It wasn’t just the people coming through the grotto, or even my immediate jingling colleagues who I came to notice each day. Working in and around a shopping centre revealed an invisible infrastructure that I had never noticed before. Security, cleaners, centre management and stall holders became apparent as a community that I had never given a moment’s thought to whilst strolling in and out of M&S. Those people smiled and chatted to me day after day, shared their stories on how they came to be there, the tales of their own children and partners and the genuine warmth and kindness they offered I’ll never forget. The lady who worked in Mr Pretzels husband sat in Costa, waiting for her each night with their two young children – one of whom became my four year old assistant, from behind the railings leading into the coffee shop area.

Stories that stay with me

There were a few lovely families who came through and opened up about their situations, whilst waiting for their snow globe. The tearful grandparents squeezing their precious IVF granddaughter on her first Christmas, the Mum fussing over her daughter who was released from hospital after emergency heart surgery the previous day, and the family with the premature twins, in matching elf outfits beaming with happiness to be bringing them to see Santa. Some of the couples I met were just so damn nice, appreciative and friendly – it reminded me a thing or two about dealing with others in customer facing roles, because in all honesty there were a few characters at the other end of the spectrum too!.

Celeb spotting

Who knew that in a shopping centre in Kent I’d be brushing shoulders with the stars. I guess the beauty of a public facing role is that you never know who could walk in at any moment. Or who you might offend by ballsing up the order completely, overcharging, getting flustered, and frankly falling to pieces in a star struck fashion.

The screamers

I reckon at a rate of about 1 in 10, we had a screamer. You would hear them before you’d see them, and the parents varied from crushed with dissappointment to finding the whole thing totally hilarious. Possibly one of my favourite images we sold during my whole stint was of two perfectly grinning parents sat either side of Santa, each with a child going hell for leather on their knee. Classic. They loved the photo, and quite rightly too – these are their memories, regardless of the reaction.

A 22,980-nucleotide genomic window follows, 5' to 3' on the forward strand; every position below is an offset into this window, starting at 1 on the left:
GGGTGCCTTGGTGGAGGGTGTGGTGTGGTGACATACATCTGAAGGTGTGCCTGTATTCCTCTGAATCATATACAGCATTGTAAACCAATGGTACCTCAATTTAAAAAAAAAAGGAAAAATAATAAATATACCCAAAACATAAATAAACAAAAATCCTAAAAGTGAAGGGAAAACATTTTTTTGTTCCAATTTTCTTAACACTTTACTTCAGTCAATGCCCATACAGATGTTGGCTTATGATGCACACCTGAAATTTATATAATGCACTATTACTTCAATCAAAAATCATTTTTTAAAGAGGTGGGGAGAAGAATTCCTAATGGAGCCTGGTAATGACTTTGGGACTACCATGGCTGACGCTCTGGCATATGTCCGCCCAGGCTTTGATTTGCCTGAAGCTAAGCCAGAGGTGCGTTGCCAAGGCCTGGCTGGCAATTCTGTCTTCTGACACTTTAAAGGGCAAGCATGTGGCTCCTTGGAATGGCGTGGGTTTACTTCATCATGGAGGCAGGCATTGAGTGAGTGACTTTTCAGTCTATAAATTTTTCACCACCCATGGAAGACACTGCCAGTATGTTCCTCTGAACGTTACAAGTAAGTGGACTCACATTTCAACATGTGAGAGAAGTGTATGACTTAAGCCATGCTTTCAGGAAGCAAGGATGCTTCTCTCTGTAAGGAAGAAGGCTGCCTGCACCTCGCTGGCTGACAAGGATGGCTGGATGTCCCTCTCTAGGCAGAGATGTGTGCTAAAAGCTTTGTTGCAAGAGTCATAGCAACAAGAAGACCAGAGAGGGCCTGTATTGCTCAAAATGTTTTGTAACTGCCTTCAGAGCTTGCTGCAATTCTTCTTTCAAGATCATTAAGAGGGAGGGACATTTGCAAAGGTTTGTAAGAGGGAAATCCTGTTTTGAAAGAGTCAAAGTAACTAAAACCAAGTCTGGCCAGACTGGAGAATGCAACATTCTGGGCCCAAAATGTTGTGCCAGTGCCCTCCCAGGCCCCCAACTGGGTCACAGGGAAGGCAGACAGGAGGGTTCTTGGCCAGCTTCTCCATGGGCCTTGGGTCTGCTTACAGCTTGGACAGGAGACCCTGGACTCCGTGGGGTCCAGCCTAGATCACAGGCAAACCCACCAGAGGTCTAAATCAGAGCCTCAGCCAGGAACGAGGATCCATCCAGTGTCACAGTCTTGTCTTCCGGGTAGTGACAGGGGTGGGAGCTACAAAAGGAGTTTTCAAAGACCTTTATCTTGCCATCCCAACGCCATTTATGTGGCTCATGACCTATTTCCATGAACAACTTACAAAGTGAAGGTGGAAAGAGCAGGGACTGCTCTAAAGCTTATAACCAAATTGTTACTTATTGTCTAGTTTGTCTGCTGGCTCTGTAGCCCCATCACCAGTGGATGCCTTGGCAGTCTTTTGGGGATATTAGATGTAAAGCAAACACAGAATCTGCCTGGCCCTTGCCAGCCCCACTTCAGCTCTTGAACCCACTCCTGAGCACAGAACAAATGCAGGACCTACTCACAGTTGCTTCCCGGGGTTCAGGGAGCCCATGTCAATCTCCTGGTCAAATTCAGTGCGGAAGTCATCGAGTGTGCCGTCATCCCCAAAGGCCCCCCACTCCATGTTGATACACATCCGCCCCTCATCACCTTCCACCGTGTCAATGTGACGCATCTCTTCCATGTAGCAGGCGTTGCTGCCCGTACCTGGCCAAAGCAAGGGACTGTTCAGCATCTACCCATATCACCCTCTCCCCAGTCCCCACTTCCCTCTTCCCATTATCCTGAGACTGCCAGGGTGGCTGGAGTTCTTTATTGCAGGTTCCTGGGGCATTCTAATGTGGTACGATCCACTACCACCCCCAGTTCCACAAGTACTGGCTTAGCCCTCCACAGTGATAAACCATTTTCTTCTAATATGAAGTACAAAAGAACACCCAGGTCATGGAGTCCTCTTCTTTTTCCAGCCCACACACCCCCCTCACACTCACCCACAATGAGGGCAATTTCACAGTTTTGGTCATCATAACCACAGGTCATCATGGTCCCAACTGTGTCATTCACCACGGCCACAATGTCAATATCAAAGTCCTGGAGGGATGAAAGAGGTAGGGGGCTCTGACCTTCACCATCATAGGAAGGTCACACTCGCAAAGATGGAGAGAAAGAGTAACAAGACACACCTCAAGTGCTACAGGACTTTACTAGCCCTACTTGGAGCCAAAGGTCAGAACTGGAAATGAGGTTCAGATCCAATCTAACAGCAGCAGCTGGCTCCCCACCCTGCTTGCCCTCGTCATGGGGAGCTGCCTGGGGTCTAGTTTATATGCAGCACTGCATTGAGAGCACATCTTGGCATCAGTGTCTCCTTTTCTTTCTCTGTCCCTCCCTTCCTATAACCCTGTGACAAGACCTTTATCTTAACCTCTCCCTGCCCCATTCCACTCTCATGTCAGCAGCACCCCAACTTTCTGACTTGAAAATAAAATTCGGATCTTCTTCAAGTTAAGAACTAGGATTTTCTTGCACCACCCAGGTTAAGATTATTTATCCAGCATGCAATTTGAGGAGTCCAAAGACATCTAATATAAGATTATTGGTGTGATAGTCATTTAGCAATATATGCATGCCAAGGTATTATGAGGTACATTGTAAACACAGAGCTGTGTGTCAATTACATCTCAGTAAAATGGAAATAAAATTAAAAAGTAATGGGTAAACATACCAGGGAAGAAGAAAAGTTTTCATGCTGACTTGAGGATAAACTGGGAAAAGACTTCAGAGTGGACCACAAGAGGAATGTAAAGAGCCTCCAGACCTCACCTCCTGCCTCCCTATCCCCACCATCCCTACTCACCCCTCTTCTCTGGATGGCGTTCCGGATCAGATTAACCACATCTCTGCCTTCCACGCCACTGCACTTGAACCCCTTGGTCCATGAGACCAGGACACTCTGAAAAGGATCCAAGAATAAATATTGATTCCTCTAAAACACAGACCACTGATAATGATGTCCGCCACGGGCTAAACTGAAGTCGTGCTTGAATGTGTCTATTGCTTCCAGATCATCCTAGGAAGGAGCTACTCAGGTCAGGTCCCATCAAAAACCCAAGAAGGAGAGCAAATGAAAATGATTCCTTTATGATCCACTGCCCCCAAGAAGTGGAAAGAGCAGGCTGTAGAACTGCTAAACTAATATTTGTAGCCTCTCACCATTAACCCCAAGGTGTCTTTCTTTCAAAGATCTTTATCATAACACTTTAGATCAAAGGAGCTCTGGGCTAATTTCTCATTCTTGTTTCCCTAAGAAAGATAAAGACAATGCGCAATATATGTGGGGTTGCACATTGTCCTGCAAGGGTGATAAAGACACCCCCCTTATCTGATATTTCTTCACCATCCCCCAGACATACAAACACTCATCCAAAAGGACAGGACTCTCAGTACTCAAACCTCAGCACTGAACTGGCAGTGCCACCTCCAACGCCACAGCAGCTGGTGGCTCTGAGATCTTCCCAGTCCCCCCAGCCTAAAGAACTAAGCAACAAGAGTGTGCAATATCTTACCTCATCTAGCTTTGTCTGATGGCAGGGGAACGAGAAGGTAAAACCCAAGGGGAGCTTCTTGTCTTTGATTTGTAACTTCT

Santa? I know him!

I have to say, initially the idea of not cutting the elf role was kinda sad. But took about half a shift to realise this was a blessing in disguise. It’s dark and warm in that grotto, and there is very little to see, to say, or do as an elf in the dim silence.

Man in Red and Green Elf Costume

I enthusiastically volunteered to cover the lunch breaks when Christmas approached and the grotto became busier, and frankly discovered I’d be a rubbish elf. I mean who wants a blubbing wreck in the corner, gushing over how sweet and lovely each of the adorable kids are? Half an hour a day was definitely enough magic for me!

Bad Santa

One of the most hilarious of my memories is the less than Oscar worthy performances from some of the Santas. Like seeing your favourite soap star in real life, and they’re nothing like you’d imagined. In our grotto there were four or five Santas on rotation, and while some were amazing, others were kind of awkward and shy.

Man in Santa Claus Costume

They were hot and embarrassed, a little uncomfortable with dealing with the children who don’t always play ball…a far cry from the jolly jovial character I’d hope to see with my kids. Yet as time passed, they got so much better – into the swing of things and grew into their character. One of the Santas however seem to have got out of bed on the wrong side, and perhaps the power went to his head. I mean, how can you ever unsee a Santa rolling his eyes and say “Ugh, it’s like watching paint dry in here”.